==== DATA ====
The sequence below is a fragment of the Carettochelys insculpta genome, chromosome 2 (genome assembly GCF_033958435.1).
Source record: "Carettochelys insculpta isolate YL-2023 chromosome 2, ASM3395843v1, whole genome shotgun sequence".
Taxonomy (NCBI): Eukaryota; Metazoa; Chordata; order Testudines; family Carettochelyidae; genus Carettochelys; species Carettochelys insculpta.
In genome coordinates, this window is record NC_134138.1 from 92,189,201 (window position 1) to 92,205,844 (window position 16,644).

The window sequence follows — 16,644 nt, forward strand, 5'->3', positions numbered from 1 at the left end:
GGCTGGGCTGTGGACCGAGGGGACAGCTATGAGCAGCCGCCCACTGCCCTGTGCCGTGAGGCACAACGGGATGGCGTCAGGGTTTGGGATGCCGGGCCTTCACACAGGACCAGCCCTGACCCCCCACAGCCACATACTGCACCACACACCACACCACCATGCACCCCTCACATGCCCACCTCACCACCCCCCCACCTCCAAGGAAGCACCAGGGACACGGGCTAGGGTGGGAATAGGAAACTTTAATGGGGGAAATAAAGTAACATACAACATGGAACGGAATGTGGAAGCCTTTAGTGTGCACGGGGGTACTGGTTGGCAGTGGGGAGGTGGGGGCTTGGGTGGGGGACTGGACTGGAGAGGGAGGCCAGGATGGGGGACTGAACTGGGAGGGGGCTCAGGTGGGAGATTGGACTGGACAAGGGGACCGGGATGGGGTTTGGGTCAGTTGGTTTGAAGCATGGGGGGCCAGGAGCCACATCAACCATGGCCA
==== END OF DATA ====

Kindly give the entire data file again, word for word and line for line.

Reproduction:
The sequence below is a fragment of the Carettochelys insculpta genome, chromosome 2 (genome assembly GCF_033958435.1).
Source record: "Carettochelys insculpta isolate YL-2023 chromosome 2, ASM3395843v1, whole genome shotgun sequence".
Taxonomy (NCBI): Eukaryota; Metazoa; Chordata; order Testudines; family Carettochelyidae; genus Carettochelys; species Carettochelys insculpta.
In genome coordinates, this window is record NC_134138.1 from 92,189,201 (window position 1) to 92,205,844 (window position 16,644).

The window sequence follows — 16,644 nt, forward strand, 5'->3', positions numbered from 1 at the left end:
GGCTGGGCTGTGGACCGAGGGGACAGCTATGAGCAGCCGCCCACTGCCCTGTGCCGTGAGGCACAACGGGATGGCGTCAGGGTTTGGGATGCCGGGCCTTCACACAGGACCAGCCCTGACCCCCCACAGCCACATACTGCACCACACACCACACCACCATGCACCCCTCACATGCCCACCTCACCACCCCCCCACCTCCAAGGAAGCACCAGGGACACGGGCTAGGGTGGGAATAGGAAACTTTAATGGGGGAAATAAAGTAACATACAACATGGAACGGAATGTGGAAGCCTTTAGTGTGCACGGGGGTACTGGTTGGCAGTGGGGAGGTGGGGGCTTGGGTGGGGGACTGGACTGGAGAGGGAGGCCAGGATGGGGGACTGAACTGGGAGGGGGCTCAGGTGGGAGATTGGACTGGACAAGGGGACCGGGATGGGGTTTGGGTCAGTTGGTTTGAAGCATGGGGGGCCAGGAGCCACATCAACCATGGCCA